Libya: Tripoli Clashes Situational Report No. 23 As of 10 May 2019 (covering 7 – 10 May)
This report is produced by OCHA Libya in collaboration with humanitarian partners. Kindly note: the next Situation Report will be released on 17 May and, thereafter, Situation Reports will be released on a weekly basis, with an expanded scope to capture the impact of the Tripoli clashes on the humanitarian situation throughout Libya.
The international humanitarian community strongly condemns the apparent direct attack on a clearly marked ambulance on 8 May, injuring two paramedics and leaving the Director of Tripoli’s Ambulance and Emergency Medical Services in critical condition – the latest in an alarmingly high incidence of attacks on first responders and medical staff.
An airstrike on the night of 7-8 May injures two persons inside the Tajoura detention centre; UNHCR reiterates calls for the immediate evacuation of refugees and migrants detained in conflict areas.
The humanitarian impact of Tripoli clashes is felt in the south of Libya, as supplies of essential goods such as food and fuel are disrupted, exacerbating already existing scarcities.
62,700 people internally displaced by ongoing hostilities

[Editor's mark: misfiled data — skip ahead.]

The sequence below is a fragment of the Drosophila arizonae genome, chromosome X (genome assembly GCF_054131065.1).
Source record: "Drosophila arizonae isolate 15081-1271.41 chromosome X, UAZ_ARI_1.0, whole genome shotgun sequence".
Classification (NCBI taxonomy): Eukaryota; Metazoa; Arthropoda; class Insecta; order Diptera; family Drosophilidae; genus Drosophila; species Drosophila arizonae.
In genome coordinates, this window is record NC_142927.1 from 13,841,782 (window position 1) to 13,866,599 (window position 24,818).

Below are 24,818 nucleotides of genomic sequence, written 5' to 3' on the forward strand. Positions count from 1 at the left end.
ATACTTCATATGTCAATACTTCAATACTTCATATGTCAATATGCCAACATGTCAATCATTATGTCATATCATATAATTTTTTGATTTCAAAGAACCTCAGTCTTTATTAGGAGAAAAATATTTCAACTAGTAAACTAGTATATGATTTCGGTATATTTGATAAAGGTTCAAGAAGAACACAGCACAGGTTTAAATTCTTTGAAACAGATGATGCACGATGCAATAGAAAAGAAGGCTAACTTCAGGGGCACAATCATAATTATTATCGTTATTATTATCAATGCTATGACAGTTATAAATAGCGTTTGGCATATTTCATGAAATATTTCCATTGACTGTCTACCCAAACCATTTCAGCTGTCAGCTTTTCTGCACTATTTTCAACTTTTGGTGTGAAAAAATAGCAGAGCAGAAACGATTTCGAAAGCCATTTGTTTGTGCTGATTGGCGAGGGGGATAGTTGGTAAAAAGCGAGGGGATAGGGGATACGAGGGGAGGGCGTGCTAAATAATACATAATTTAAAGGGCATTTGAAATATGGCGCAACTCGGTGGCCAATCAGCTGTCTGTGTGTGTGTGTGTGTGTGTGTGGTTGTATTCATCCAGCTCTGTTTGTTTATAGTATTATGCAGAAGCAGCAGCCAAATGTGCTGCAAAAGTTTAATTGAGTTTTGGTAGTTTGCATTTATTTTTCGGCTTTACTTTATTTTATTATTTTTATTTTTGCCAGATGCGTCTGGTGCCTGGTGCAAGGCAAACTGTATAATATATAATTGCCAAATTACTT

111 civilian casualties confirmed, including 23 civilian fatalities
34,000 people assisted with some form of humanitarian assistance since the onset of crisis
$10.2M funding required for Tripoli Flash Appeal
Attacks on health services: On 8 May, a clearly marked armored ambulance vehicle carrying the Director of Tripoli’s Ambulance and Emergency Medical Services was hit in an apparent direct attack in the Twaisha area of Qasr Bin Ghasheer, injuring two paramedics and leaving the Director in critical condition. He lost both legs in the attack. This is the latest in an alarmingly high incidence of attacks on first responders and medical staff. Since the beginning of the offensive in Tripoli, 4 health workers have been killed, 4 have been injured, 12 ambulances have been impacted and 2 health facilities were evacuated as a result of armed clashes, shelling and airstrikes. These incidents further hamper the ability of already overstretched health services to provide vital assistance to civilians, including those inured as a result of armed conflict. On 9 May, the Humanitarian Coordinator condemned the incident as a serious breach of International Humanitarian Law (IHL). The WHO likewise condemned the incident in a statement on 9 May. All parties to the conflict are obligated to take constant care to spare civilians and civilian objects, including medical personnel and assets. Deliberate attacks on clearly marked medical transports constitute war crimes under IHL.
Civilian casualties: In addition to the health workers injured in the incident on 8 May, Health Sector partners have also verified four civilian casualties resulting from armed clashes and airstrikes on 6-7 May. To date, 111 civilian casualties have been verified by the Health Sector, including 23 civilian deaths.
Displacement: According to the latest IOM-DTM figures, approximately 62,700 persons have now fled their homes as a result of the armed conflict. Some 3,900 new IDPs have been identified since 7 May in Qasr Al Akhyar, Tajoura, Suq Al Jumaa, Wershafana, Al Ajayalat, Garabolli and Tripoli.